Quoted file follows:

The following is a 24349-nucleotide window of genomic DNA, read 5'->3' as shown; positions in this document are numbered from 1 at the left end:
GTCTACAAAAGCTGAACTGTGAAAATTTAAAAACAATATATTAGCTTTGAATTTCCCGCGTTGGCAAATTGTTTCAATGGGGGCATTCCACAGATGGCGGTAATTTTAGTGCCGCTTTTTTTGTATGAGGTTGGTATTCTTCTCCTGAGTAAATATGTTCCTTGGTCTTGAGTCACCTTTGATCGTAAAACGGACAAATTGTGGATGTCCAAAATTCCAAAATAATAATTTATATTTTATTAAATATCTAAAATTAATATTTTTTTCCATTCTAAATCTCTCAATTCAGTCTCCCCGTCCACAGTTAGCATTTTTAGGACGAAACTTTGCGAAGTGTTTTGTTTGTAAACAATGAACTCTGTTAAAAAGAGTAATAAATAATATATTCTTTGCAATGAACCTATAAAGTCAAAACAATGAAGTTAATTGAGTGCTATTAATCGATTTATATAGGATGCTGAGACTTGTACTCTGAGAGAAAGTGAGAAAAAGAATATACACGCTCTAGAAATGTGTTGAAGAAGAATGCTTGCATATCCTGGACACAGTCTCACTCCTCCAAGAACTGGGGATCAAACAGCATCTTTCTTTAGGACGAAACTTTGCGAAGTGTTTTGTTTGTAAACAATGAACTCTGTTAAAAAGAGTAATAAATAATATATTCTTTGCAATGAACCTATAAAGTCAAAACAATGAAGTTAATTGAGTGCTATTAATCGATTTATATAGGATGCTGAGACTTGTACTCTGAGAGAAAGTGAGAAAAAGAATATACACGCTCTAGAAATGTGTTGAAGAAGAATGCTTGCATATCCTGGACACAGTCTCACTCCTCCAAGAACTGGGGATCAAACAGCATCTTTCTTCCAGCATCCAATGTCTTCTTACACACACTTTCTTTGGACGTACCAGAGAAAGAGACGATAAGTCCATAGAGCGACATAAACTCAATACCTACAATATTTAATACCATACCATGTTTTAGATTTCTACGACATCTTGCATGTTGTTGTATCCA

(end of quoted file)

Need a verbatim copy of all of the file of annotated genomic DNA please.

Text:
The following is a 24349-nucleotide window of genomic DNA, read 5'->3' as shown; positions in this document are numbered from 1 at the left end:
GTCTACAAAAGCTGAACTGTGAAAATTTAAAAACAATATATTAGCTTTGAATTTCCCGCGTTGGCAAATTGTTTCAATGGGGGCATTCCACAGATGGCGGTAATTTTAGTGCCGCTTTTTTTGTATGAGGTTGGTATTCTTCTCCTGAGTAAATATGTTCCTTGGTCTTGAGTCACCTTTGATCGTAAAACGGACAAATTGTGGATGTCCAAAATTCCAAAATAATAATTTATATTTTATTAAATATCTAAAATTAATATTTTTTTCCATTCTAAATCTCTCAATTCAGTCTCCCCGTCCACAGTTAGCATTTTTAGGACGAAACTTTGCGAAGTGTTTTGTTTGTAAACAATGAACTCTGTTAAAAAGAGTAATAAATAATATATTCTTTGCAATGAACCTATAAAGTCAAAACAATGAAGTTAATTGAGTGCTATTAATCGATTTATATAGGATGCTGAGACTTGTACTCTGAGAGAAAGTGAGAAAAAGAATATACACGCTCTAGAAATGTGTTGAAGAAGAATGCTTGCATATCCTGGACACAGTCTCACTCCTCCAAGAACTGGGGATCAAACAGCATCTTTCTTTAGGACGAAACTTTGCGAAGTGTTTTGTTTGTAAACAATGAACTCTGTTAAAAAGAGTAATAAATAATATATTCTTTGCAATGAACCTATAAAGTCAAAACAATGAAGTTAATTGAGTGCTATTAATCGATTTATATAGGATGCTGAGACTTGTACTCTGAGAGAAAGTGAGAAAAAGAATATACACGCTCTAGAAATGTGTTGAAGAAGAATGCTTGCATATCCTGGACACAGTCTCACTCCTCCAAGAACTGGGGATCAAACAGCATCTTTCTTCCAGCATCCAATGTCTTCTTACACACACTTTCTTTGGACGTACCAGAGAAAGAGACGATAAGTCCATAGAGCGACATAAACTCAATACCTACAATATTTAATACCATACCATGTTTTAGATTTCTACGACATCTTGCATGTTGTTGTATCCA